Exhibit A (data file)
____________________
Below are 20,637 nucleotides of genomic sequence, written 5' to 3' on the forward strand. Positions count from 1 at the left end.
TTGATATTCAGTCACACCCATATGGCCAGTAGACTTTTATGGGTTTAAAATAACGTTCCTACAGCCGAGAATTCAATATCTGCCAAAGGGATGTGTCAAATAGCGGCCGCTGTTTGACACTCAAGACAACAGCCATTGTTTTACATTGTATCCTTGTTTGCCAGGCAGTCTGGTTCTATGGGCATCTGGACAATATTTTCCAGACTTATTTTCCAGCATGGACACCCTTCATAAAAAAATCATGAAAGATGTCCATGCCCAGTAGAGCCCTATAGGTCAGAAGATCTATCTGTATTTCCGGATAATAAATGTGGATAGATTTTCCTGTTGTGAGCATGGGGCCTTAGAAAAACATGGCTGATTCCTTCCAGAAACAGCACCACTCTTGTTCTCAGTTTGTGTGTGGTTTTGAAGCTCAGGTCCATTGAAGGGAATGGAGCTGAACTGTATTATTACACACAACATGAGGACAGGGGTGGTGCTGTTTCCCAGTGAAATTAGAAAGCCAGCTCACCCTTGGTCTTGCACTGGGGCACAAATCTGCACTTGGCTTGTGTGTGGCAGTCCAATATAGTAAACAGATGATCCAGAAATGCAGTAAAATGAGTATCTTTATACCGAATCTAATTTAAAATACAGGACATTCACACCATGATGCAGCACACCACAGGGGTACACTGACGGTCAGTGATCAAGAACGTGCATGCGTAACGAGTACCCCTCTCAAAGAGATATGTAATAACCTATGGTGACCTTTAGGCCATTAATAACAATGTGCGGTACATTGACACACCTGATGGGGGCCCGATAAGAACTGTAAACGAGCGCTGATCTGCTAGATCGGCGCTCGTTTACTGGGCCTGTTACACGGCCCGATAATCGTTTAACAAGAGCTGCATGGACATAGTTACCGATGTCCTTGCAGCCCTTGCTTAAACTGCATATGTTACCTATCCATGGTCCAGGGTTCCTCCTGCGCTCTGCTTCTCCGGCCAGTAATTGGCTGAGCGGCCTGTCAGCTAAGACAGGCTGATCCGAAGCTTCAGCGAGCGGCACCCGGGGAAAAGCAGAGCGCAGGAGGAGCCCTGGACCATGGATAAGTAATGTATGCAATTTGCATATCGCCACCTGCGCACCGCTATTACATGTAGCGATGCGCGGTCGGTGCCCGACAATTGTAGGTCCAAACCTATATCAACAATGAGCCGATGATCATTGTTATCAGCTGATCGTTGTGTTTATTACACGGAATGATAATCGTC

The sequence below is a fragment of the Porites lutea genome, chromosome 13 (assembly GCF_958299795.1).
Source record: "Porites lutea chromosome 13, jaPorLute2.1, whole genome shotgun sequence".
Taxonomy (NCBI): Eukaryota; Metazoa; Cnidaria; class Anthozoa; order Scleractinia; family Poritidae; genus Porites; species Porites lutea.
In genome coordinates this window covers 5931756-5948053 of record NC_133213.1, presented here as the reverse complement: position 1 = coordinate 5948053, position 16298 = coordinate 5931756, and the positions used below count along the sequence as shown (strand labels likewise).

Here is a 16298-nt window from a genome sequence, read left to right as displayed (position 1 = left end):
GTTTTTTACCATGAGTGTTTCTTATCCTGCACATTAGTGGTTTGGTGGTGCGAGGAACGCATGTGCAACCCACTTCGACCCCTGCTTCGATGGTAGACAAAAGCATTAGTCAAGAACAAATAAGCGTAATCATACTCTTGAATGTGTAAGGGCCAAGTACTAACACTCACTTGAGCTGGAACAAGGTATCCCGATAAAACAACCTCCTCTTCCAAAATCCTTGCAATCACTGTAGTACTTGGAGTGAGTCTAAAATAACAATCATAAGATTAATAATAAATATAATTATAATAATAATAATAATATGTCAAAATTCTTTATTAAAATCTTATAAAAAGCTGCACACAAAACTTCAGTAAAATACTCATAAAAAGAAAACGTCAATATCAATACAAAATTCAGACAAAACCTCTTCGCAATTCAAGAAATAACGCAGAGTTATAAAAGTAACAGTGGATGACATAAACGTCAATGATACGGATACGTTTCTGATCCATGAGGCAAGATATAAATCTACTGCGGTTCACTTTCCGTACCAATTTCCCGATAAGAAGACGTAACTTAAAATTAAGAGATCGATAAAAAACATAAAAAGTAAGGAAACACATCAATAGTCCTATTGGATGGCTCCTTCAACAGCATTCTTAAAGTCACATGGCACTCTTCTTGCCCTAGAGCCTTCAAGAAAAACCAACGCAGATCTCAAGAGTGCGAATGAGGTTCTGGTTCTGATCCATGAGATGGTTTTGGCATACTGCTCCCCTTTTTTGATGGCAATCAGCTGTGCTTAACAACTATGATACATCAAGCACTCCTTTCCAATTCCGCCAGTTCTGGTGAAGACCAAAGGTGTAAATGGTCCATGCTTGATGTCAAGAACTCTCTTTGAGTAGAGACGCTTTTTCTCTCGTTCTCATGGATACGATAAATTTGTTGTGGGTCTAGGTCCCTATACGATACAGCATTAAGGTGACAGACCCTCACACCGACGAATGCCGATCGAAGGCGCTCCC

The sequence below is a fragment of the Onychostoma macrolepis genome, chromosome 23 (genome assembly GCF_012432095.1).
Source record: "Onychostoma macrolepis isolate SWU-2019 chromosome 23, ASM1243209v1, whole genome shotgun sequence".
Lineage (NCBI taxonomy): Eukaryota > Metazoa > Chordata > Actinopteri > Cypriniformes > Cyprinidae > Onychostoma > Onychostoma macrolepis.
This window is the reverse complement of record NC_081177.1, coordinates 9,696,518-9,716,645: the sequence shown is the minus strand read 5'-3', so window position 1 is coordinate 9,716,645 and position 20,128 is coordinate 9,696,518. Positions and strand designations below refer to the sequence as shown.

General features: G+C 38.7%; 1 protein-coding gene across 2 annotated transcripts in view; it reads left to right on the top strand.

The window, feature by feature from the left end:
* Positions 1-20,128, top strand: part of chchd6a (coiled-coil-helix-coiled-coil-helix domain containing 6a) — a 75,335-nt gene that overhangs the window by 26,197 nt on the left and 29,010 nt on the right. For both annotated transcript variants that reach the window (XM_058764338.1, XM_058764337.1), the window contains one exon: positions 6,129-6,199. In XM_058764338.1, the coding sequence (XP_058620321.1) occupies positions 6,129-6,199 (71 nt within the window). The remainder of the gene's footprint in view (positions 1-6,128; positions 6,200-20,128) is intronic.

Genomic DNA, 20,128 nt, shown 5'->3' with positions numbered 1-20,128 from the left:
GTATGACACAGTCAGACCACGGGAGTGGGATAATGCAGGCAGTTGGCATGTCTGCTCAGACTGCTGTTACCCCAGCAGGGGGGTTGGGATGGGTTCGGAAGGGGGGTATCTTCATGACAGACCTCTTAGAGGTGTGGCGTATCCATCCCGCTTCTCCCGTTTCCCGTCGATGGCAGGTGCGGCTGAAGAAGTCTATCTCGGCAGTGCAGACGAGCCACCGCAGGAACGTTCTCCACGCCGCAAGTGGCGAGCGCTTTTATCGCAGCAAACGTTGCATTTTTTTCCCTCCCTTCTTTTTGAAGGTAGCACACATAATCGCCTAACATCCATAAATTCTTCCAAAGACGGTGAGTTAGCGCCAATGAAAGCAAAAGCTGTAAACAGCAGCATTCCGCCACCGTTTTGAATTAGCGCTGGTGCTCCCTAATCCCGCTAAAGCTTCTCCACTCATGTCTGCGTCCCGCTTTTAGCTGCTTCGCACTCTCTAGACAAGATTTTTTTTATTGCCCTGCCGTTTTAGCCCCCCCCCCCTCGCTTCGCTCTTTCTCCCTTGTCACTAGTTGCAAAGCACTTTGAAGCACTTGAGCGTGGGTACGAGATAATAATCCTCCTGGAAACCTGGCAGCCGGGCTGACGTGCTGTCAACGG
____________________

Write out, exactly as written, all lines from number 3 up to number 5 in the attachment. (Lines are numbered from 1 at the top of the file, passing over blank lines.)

The sequence below is a fragment of the Porites lutea genome, chromosome 13 (assembly GCF_958299795.1).
Source record: "Porites lutea chromosome 13, jaPorLute2.1, whole genome shotgun sequence".
Taxonomy (NCBI): Eukaryota; Metazoa; Cnidaria; class Anthozoa; order Scleractinia; family Poritidae; genus Porites; species Porites lutea.